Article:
As far as replacing the EGR valve anyway;
I don't believe in throwing parts at a problem to try to fix it.
Some parts however logically could stand to be replaced whether they actually cause a code to show up or not.
The EGR valve is a metal valve that has been subject to hot exhaust gases for decades.
Whether they're causing a computer code to show up or not, most original equipment EGR valves will be found to be a rusty, carboned up piece of crap that can't possibly seal as well as they did when new.
Whether to proactively change such a unit that seems to still be functioning to some degree or just keep driving it until the part just completely quits is a matter of your own personal maintenance schedule and budget.

2 schools of thought there; "if it ain't broke, don't fix it" and " I think I'll replace that now and make sure it's not going to be a problem in the forseeable future".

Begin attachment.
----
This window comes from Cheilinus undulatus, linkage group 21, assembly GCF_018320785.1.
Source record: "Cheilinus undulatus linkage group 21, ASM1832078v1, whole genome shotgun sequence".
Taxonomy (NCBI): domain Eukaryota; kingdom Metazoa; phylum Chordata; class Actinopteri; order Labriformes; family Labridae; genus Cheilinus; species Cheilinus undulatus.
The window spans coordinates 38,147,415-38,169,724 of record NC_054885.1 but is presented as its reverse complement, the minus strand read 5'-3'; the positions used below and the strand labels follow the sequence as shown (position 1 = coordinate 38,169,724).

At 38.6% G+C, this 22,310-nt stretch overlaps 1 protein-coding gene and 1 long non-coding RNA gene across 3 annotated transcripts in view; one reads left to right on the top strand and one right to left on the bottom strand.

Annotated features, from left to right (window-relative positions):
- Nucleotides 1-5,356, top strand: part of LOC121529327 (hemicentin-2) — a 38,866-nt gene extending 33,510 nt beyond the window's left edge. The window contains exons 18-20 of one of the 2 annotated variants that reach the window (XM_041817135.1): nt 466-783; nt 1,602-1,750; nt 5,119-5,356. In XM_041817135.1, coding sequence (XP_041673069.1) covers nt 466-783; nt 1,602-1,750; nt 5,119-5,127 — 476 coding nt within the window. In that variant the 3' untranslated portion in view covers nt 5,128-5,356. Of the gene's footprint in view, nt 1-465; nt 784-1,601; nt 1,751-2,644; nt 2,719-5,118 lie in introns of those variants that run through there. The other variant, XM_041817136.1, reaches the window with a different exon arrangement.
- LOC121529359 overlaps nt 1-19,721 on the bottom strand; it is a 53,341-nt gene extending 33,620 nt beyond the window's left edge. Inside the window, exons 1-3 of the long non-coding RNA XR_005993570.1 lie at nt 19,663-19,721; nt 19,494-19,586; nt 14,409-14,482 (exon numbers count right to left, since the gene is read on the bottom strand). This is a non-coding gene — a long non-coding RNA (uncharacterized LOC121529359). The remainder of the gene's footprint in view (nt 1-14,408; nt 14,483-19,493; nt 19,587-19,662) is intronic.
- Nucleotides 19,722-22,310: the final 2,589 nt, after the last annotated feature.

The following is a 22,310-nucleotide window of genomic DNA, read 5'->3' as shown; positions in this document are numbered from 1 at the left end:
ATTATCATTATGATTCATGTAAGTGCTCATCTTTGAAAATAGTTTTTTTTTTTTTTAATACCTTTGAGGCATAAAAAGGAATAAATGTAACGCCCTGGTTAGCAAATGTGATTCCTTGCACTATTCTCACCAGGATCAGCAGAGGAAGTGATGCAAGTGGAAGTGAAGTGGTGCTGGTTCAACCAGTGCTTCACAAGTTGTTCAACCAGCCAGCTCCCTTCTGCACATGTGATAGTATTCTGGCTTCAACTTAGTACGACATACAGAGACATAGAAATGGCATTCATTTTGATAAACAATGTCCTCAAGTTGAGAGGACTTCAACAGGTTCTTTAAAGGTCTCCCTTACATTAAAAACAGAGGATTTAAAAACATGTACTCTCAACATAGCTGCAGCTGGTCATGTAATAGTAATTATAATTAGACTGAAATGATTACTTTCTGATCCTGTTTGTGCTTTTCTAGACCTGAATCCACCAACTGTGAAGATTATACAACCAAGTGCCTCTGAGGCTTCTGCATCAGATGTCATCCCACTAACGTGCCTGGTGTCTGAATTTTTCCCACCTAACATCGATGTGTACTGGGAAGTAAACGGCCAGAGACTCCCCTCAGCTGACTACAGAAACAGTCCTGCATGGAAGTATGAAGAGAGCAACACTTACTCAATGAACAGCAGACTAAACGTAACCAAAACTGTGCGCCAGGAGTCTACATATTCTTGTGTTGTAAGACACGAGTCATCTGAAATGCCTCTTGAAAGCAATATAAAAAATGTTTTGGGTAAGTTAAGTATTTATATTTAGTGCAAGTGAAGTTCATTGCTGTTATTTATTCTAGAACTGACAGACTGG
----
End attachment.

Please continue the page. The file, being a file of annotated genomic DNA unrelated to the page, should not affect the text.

As for Steve83's comment about buying a new truck instead ; I have one. I just like my '95. But I like to keep it as dependable as it was when it was built.
Because if I can't depend on it, it's no damn good to me.
Just because it's old doesn't mean it has to be on the verge of breaking down because of one worn out part or another.

That's my approach to maintaining my own truck. Other's will have a different opinion, of course.
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Old 02-13-2018, 11:24 AM
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Preventative maintenance. I am a big fan.
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Old 02-13-2018, 03:41 PM
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I'm all about PMCS, too. My ~35-year-old truck with an ~860Kmi engine is as dependable as many (and MORE-dependable than some) newer vehicles because I maintain it thoroughly.